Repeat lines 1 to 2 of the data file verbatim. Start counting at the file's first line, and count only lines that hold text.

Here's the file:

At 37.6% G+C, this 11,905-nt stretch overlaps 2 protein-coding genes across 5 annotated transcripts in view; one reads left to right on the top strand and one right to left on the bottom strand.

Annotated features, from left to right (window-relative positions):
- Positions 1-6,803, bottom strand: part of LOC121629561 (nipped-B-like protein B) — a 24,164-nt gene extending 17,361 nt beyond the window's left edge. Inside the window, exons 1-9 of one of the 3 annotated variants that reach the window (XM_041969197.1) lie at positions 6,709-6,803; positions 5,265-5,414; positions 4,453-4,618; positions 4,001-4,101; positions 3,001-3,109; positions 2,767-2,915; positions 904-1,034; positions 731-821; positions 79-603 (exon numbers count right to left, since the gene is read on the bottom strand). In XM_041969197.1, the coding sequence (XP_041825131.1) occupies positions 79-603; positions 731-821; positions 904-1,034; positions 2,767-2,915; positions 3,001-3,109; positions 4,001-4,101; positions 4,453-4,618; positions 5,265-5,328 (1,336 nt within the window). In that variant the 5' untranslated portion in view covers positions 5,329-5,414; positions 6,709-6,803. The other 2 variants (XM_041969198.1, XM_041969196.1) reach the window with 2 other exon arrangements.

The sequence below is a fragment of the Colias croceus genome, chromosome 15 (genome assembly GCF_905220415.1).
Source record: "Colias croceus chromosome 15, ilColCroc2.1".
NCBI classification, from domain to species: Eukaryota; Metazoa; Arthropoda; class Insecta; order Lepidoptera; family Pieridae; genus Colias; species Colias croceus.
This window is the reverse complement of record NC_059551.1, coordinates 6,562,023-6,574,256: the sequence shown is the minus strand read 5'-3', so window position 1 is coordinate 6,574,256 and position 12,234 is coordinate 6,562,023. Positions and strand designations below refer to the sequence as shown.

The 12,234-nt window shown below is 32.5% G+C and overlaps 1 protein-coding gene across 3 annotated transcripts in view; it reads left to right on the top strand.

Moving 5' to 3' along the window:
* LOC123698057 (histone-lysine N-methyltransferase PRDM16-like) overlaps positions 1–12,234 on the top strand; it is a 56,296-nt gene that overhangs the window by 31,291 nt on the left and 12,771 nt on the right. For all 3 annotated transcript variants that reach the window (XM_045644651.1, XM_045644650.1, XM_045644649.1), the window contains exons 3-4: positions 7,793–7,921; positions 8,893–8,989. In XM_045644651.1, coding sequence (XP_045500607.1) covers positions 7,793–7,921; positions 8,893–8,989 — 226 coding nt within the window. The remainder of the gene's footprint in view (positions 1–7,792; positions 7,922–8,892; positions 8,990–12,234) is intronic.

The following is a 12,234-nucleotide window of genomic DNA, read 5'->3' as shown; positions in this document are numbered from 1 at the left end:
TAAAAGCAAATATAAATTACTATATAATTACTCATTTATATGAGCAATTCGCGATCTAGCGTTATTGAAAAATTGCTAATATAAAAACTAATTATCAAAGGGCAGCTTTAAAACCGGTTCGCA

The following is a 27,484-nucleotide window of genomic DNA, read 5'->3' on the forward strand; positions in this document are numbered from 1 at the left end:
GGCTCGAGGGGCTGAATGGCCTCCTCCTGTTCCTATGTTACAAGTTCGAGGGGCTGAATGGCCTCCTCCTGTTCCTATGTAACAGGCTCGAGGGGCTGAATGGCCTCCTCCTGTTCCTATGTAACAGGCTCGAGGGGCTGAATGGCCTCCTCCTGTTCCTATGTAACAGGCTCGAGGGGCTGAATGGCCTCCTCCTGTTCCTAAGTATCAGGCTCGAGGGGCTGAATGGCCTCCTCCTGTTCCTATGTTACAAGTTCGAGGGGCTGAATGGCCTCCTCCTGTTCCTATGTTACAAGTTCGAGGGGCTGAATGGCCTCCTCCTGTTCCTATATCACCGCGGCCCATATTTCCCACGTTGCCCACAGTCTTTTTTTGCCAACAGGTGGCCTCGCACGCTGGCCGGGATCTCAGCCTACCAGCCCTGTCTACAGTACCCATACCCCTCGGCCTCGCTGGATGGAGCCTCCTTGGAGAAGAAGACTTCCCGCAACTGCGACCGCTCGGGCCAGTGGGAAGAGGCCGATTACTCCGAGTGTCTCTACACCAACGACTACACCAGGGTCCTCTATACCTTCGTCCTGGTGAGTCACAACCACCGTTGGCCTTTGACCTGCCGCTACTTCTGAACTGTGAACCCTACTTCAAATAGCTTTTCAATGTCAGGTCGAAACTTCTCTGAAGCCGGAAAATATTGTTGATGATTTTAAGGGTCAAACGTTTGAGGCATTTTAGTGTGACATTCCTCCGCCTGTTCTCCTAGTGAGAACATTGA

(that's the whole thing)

At 37.6% G+C, this 11,905-nt stretch overlaps 2 protein-coding genes across 5 annotated transcripts in view; one reads left to right on the top strand and one right to left on the bottom strand.

Annotated features, from left to right (window-relative positions):